When the Boy Cries Wolf

We the people are drunk on exaggeration. Like, literally wasted.

OK, not literally. Maybe we are afraid others will not believe us or appreciate the magnitude of a story unless we inject a little juice. Whatever the cause, we have stripped powerful words of their punch.

Our hyperbole extends beyond everyday conversation. In February, for example, CNN’s 2016 presidential election coverage boasted that an article offered “Literally everything you need to know about #SuperTuesday.” Really? Literally everything? I couldn’t possibly come up with a question Wolf Blitzer failed to answer?

We are beginning to see unintended consequences for our embellishments. Consider what I call “The Boy Who Cried Wolf Syndrome.” We use frightening, apocalyptic terms to describe people or events that do not warrant such descriptions. In the process, we deplete our cache of intense language and have nothing fitting to say when we genuinely need to sound the alarm bells.

There are plenty of examples of this, but the Affordable Care Act provides a pretty solid case in point. The law’s similarities to former Republican presidential nominee and Massachusetts Governor Mitt Romney’s health care agenda did not prevent Republicans from laying it on thick. They decried it as unconstitutional, despite it being upheld by the Supreme Court. Former Republican presidential candidate Dr. Ben Carson described it as “the worst thing that has happened in this nation since slavery,” while former vice presidential nominee Sarah Palin falsely and repeatedly assured it would lead to “death panels.” I have grown so accustomed to hearing President Barack Obama described as a socialist that sometimes, I forget he literally is not.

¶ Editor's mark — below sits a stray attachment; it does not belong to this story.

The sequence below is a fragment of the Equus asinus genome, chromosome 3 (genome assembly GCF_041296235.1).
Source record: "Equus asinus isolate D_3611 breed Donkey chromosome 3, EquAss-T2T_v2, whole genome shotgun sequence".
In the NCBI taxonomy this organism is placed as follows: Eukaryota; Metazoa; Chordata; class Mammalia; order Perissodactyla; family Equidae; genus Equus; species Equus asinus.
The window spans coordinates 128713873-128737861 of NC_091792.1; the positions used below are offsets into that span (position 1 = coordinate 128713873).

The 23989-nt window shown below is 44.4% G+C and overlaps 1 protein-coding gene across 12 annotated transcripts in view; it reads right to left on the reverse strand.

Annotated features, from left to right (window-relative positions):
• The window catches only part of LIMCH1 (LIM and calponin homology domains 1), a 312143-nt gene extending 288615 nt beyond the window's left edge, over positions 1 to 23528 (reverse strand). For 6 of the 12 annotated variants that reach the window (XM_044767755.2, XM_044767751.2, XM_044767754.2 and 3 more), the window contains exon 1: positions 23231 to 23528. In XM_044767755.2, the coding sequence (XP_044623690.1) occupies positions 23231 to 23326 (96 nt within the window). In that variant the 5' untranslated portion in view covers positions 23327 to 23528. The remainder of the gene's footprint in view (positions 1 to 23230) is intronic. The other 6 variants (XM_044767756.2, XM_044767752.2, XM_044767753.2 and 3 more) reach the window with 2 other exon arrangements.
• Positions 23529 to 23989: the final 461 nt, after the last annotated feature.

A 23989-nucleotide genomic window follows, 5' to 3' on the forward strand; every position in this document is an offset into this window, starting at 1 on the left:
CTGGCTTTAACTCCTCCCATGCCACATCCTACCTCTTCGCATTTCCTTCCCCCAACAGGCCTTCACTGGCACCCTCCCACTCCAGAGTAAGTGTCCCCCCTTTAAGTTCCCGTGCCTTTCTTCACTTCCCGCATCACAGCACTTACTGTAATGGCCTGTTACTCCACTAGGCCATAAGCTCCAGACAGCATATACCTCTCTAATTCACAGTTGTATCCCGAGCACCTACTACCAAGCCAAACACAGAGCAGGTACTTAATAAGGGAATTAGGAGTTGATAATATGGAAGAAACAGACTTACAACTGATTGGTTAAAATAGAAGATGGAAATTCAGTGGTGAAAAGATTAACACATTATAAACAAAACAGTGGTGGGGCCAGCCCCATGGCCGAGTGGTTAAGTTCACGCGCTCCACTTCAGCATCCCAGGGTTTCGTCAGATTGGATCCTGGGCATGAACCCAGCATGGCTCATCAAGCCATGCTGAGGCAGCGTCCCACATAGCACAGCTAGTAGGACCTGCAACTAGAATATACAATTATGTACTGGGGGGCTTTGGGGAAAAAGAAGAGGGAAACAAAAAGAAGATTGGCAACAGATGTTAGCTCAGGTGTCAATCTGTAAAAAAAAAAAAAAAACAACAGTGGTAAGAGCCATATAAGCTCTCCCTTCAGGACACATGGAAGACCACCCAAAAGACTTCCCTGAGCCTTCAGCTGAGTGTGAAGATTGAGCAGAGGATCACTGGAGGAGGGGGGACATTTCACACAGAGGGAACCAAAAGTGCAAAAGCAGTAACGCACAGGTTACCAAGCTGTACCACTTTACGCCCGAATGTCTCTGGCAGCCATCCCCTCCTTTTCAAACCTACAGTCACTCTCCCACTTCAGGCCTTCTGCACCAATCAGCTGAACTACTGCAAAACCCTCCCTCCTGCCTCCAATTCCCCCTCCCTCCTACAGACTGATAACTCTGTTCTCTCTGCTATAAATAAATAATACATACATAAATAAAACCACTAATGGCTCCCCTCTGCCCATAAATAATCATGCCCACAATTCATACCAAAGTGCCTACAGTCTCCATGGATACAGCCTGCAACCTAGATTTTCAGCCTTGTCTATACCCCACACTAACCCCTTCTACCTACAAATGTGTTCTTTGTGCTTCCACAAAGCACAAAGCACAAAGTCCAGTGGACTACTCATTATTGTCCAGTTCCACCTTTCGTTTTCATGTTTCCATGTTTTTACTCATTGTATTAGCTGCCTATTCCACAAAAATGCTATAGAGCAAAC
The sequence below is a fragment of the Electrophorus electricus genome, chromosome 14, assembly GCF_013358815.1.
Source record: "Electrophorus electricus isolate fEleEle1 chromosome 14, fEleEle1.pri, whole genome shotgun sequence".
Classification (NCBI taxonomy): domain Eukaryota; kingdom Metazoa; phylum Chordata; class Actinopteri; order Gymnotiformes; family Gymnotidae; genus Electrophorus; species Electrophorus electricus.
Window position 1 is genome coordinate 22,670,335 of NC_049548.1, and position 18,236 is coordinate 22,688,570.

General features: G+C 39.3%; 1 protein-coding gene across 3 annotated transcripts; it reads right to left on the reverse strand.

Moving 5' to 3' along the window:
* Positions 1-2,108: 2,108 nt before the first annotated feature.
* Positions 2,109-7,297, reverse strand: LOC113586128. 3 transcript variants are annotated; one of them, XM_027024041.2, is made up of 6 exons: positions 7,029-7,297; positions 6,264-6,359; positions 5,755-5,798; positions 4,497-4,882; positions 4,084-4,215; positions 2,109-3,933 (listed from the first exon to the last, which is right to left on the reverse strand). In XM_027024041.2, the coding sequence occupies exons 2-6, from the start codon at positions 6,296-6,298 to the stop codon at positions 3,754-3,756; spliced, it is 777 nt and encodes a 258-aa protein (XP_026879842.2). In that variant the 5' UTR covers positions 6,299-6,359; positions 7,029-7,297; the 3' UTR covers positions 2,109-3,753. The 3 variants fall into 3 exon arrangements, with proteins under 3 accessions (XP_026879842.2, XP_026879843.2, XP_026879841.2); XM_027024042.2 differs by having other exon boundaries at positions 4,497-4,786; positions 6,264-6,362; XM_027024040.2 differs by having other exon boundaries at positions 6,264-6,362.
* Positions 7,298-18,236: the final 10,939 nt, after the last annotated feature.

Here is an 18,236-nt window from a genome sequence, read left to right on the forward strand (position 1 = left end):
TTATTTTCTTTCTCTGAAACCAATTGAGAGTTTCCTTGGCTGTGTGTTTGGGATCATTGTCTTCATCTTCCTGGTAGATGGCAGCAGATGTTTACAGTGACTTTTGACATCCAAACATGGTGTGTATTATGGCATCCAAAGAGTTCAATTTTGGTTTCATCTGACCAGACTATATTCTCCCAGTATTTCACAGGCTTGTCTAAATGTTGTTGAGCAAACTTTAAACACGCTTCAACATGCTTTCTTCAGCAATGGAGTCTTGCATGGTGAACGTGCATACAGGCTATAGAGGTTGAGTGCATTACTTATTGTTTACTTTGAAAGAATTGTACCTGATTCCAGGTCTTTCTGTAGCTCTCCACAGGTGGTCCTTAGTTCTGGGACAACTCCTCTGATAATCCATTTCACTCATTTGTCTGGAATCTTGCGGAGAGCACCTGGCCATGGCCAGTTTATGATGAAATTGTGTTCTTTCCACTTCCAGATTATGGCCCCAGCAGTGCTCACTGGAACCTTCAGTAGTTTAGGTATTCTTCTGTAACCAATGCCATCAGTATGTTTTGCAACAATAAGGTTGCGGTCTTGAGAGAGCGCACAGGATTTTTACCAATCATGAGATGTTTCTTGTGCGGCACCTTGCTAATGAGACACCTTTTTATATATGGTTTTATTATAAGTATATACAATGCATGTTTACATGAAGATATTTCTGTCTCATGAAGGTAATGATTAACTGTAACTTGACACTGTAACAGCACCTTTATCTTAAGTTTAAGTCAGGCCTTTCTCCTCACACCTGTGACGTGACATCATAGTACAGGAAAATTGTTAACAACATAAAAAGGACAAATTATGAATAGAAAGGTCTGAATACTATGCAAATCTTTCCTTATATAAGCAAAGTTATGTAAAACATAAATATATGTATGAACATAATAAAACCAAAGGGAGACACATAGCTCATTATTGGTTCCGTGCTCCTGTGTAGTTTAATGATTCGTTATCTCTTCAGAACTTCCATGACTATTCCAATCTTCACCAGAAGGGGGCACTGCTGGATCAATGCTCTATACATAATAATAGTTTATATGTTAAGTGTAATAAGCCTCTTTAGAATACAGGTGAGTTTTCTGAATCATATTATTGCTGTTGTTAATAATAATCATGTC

Some might argue that over-the-top accusations in American politics are as old as Jefferson and Adams. Fair point. But that does not eliminate a crucial question: how will we know we are facing legitimate concerns or crises when we loosely label so many things as such?

I have a hard time imagining a Donald J. Trump presidency, but I also had a hard time imagining him as a serious contender for the Republican presidential nomination. Given the nature of his campaign so far, I am not optimistic about either scenario.

Despite Mr. Trump’s recent shift to a more conciliatory tone, many Republicans and Democrats seem to share my view, with prominent conservatives and liberals alike calling him a fascist, racist, and sexist demagogue. Valid as these charges may be, we have heard them before. Democratic Senator Robert Byrd said President George W. Bush reminded him of Hermann Göring, while Vice President Al Gore, employing another Nazi allusion, referred to certain Republicans who defended President Bush and the Iraq War as “brownshirts.” Speaker of the House Paul Ryan has accused President Obama of “demagoguery,” and several FOX News commentators have ironically claimed the first African American president is a racist.

It is unusual that figures from both parties are coming together to assert Mr. Trump is not only unappealing but downright dangerous. Respected politicians of many stripes are scared at the idea of him leading our country, and they are scrambling for the right words to convey the threat he poses.

Unfortunately, they have already used so many of the right words at the wrong times, leaving us with warnings that sound woefully similar to warnings past. We are out of words when we literally need them most.